My client has an Angular intranet portal for their main c# WinForm application. They have a requirement to launch the main application from the portal website.

There is a fairly easy way to go about this in Windows although it does require adding an entry to the registry, to set up a URI Scheme. Here is an example to load notepad.exe

HKEY_CLASSES_ROOT
   jmNotepad
      (Default) = "URL:jmNotepad Protocol"
      URL Protocol = ""
      DefaultIcon
         (Default) = "notepad.exe,1"
      shell
         open
            command
               (Default) = "C:\windows\notepad.exe"

In the web page, add a simple link:

<a href="jmNotepad:">Launch Notepad</a>

The first time it’s launched you get a warning, which you can click to ignore subsequently.

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Trouble with Keys

I’ve just spent a couple of hours scratching my head with database/entity framework problem.

My client has a requirement to duplicate records from one database to another when the first is updated.

The tables were identical and based on a class inherited from the IdentityUserRole class, with another field added to the composite key.  However, although data saved OK into the original database, an error was being thrown when trying to duplicate the records into the second database.

After some debugging, I found out that it was an issue with the primary key. It wasn’t recognising the composite key.

The quick fix was to add the following into the dbContext class, in the OnModelCreating method:

modelBuilder.Entity<ApplicationUserTeamRole>().ToTable("AspNetUserRoles")
 .HasKey(x=>new{x.RoleId,x.UserId, x.TeamId});

Everything immediately started working.

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WebApi2, CORS & HTTP 401 Unauthorized error

I got caught out with this issue again today, and it took me ages to find/remember the fix. Whilst using VS2013 to debug a website & web service running on separate ports on localhost, I kept getting a 401 error. I checked and rechecked that I had CORS set up properly, but the error just wouldn’t go away.

At last I remembered to set the default credentials on the WebClient instance:

        public User GetUser(string userName)
        {
            User model = null;
            string json = string.Empty;
            using (WebClient client = new WebClient())
            {
                client.UseDefaultCredentials = true;

                try
                {
                    string url = this.Url + "/"  + HttpUtility.UrlEncode(userName);

                    json = client.DownloadString(url);
                }
                catch (WebException)
                {
                    json = string.Empty;
                }
            }
            if (json.Length > 0)
            {
                model = JsonConvert.DeserializeObject(json);
            }
            return model;
        }
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Automatically building NuGet packages for your project

I’ve been using the Nuget Package Explorer for ages, but recently found out how to automatically build  the NuGet for a project as part of your normal build.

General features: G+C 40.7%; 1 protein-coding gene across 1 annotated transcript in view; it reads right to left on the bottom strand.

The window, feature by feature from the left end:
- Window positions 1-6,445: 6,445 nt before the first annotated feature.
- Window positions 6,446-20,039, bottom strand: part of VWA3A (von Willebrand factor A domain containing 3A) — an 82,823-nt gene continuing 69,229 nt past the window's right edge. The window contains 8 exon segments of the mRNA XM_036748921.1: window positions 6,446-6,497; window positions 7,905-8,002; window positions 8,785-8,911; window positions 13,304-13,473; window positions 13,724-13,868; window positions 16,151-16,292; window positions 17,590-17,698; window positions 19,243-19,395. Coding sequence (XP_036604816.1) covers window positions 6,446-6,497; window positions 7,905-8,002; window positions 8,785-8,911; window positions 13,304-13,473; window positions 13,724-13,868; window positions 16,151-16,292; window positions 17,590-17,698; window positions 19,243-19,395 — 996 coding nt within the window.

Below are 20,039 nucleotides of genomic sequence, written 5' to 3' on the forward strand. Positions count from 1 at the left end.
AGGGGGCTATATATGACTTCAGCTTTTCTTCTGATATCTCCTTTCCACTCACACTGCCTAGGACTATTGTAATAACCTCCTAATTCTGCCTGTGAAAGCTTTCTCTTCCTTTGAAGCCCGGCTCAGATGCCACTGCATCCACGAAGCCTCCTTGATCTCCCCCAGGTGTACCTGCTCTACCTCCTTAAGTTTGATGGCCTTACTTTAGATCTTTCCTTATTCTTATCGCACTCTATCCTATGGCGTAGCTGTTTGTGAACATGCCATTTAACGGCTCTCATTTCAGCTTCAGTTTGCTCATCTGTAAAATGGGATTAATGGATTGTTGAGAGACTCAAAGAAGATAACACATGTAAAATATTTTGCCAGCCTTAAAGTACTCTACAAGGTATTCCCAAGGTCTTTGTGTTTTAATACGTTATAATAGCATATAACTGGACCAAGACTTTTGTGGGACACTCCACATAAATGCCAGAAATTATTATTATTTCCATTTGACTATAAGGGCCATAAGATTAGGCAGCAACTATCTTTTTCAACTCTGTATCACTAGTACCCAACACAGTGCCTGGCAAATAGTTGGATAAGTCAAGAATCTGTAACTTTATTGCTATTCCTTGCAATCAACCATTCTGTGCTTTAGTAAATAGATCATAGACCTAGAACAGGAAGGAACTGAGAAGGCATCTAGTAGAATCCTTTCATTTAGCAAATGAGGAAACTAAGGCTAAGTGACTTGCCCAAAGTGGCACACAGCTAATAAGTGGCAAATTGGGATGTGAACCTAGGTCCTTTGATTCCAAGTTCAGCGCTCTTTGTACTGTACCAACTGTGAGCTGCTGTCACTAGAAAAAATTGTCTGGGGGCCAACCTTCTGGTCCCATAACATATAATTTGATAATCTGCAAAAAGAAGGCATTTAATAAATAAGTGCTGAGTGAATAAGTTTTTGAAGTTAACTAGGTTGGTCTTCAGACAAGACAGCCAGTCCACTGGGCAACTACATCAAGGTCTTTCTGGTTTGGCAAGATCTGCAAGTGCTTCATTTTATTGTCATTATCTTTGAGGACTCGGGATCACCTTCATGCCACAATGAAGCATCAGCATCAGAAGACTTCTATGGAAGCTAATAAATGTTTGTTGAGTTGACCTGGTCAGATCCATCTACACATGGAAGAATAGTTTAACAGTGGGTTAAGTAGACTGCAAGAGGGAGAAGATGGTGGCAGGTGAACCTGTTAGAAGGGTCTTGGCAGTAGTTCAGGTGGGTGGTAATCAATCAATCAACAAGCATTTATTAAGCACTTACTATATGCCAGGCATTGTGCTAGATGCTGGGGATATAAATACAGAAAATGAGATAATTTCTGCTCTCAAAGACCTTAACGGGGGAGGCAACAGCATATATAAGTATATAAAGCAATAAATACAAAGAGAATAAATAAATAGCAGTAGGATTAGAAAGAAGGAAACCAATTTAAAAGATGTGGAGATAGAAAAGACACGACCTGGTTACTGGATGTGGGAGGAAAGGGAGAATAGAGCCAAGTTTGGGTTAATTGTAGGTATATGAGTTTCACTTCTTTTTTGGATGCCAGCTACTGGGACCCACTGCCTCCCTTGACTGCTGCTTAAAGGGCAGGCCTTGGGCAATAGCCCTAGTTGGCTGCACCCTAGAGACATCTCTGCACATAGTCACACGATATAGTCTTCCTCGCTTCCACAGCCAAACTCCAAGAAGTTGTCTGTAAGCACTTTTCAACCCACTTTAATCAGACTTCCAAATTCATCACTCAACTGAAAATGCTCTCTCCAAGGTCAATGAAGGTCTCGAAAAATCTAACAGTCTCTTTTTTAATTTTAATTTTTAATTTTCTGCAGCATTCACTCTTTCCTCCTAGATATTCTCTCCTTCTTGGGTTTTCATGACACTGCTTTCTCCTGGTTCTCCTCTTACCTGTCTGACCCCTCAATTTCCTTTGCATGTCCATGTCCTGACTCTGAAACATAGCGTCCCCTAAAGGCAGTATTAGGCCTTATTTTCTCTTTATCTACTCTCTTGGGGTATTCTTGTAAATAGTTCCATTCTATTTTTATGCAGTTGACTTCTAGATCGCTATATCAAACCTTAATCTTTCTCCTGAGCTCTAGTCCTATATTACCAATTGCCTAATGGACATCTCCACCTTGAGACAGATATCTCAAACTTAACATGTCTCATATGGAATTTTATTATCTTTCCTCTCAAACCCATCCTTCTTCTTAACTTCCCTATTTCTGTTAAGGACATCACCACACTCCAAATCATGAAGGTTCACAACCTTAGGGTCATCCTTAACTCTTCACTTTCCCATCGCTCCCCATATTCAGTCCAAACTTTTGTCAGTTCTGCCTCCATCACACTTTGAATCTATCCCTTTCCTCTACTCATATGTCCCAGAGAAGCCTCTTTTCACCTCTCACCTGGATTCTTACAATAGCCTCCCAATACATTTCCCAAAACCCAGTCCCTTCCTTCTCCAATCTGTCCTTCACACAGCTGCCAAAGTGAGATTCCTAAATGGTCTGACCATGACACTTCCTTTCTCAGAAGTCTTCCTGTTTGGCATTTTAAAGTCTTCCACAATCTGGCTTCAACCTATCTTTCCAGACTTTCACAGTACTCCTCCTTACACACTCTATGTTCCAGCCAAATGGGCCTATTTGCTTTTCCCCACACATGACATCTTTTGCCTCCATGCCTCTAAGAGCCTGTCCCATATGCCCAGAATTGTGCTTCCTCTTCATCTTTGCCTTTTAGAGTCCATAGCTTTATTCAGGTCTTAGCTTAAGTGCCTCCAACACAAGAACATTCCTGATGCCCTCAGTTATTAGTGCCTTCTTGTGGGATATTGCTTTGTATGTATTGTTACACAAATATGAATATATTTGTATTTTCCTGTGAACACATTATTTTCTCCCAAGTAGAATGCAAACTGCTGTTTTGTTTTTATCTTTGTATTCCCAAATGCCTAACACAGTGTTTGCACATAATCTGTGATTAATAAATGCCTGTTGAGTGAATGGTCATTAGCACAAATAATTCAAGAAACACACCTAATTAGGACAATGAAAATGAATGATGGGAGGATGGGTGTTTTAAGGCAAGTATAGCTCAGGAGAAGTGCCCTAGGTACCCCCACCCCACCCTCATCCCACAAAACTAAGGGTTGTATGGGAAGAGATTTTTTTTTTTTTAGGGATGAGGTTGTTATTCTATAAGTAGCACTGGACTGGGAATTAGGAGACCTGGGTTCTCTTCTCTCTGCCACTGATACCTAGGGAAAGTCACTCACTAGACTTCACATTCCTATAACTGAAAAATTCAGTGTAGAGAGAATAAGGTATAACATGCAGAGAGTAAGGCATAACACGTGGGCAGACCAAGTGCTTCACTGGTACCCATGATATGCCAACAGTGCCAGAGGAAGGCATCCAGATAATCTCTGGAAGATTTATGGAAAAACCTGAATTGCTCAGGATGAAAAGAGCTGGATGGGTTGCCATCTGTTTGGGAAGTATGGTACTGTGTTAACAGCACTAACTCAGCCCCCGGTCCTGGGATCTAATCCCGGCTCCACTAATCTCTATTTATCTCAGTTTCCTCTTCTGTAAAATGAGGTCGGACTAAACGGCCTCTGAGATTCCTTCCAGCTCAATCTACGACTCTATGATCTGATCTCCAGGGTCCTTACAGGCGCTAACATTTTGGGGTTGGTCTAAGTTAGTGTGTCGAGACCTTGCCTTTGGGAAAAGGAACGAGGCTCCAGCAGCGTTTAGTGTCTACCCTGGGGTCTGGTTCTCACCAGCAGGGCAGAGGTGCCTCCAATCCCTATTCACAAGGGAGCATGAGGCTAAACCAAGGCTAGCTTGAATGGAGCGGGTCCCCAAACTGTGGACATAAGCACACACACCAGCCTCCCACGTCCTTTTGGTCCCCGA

1. Enable NuGet Package Restore  for the solution. This will create the .nugget folder with NuGet.exe and a configuration file.
  2.  You need to edit the .csProj file and add the following lines:
    <Target Name="AfterBuild" Condition=" '$(Configuration)' == 'Release'">
       <GetAssemblyIdentity AssemblyFiles="$(TargetPath)"> 
          <Output TaskParameter="Assemblies" ItemName="AssemblyVersion" /> 
       </GetAssemblyIdentity> 
       <Exec Command="echo %(AssemblyVersion.Version)" /> 
       <Message Text="Released %(AssemblyVersion.Version)" Importance="high" /> 
       <Exec Command="nuget pack TG.DocumentManagement.RetrievalIntegration.csproj -Version %(AssemblyVersion.Version)">
       </Exec> 
    </Target>
  3. Create a .nuspec file:
    <?xml version="1.0"?>
    <package >
      <metadata>
        <id>$id$</id>
        <version>$version$</version>
        <title>$title$</title>
        <authors>$author$</authors>
        <owners>$author$</owners>
      <iconUrl>http://server//images/icon_32x32.png</iconUrl>
        <requireLicenseAcceptance>false</requireLicenseAcceptance>
        <description>$description$</description>
        <releaseNotes>Summary of changes made in this release of the package.</releaseNotes>
      <copyright>Copyright ©SilverCode Solutions Limited 2016</copyright>
        <tags>SilverCode  Project blah blah blah</tags>
      </metadata>
      <files>
       <file src="web.config.transform" target="content/web.config.transform"/>
      </files>
    </package>
  4. Reload the project, every build should create a nugget package for in the output folder.
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Login redirection using AngularJS & UI-Router

Angular.js

Angular

When a user follows a link on an email to the site, but needs to login before they can view the page, you need to remember the requested page and return to it after a successful login.

In the following code examples, I’m using an AuthenticationService which handles user login, and stores authentication state.

First on the landing page, you need to store the current router state and the params needed to get back to the specific page.

if (!AuthenticationService.isAuthenticated) {
$cookies.loginDestination = $state.$current.name;
$cookies.loginParams = { id: $stateParams.id};
$state.transitionTo("Login");
};

In the AuthenticationService, after a successful login:

var loginDestination = $cookies.loginDestination || '/';
var loginParams = $cookies.loginParams || null;
$cookies.loginDestination = null;
$cookies.loginParams = null;
$state.transitionTo(loginDestination, loginParams);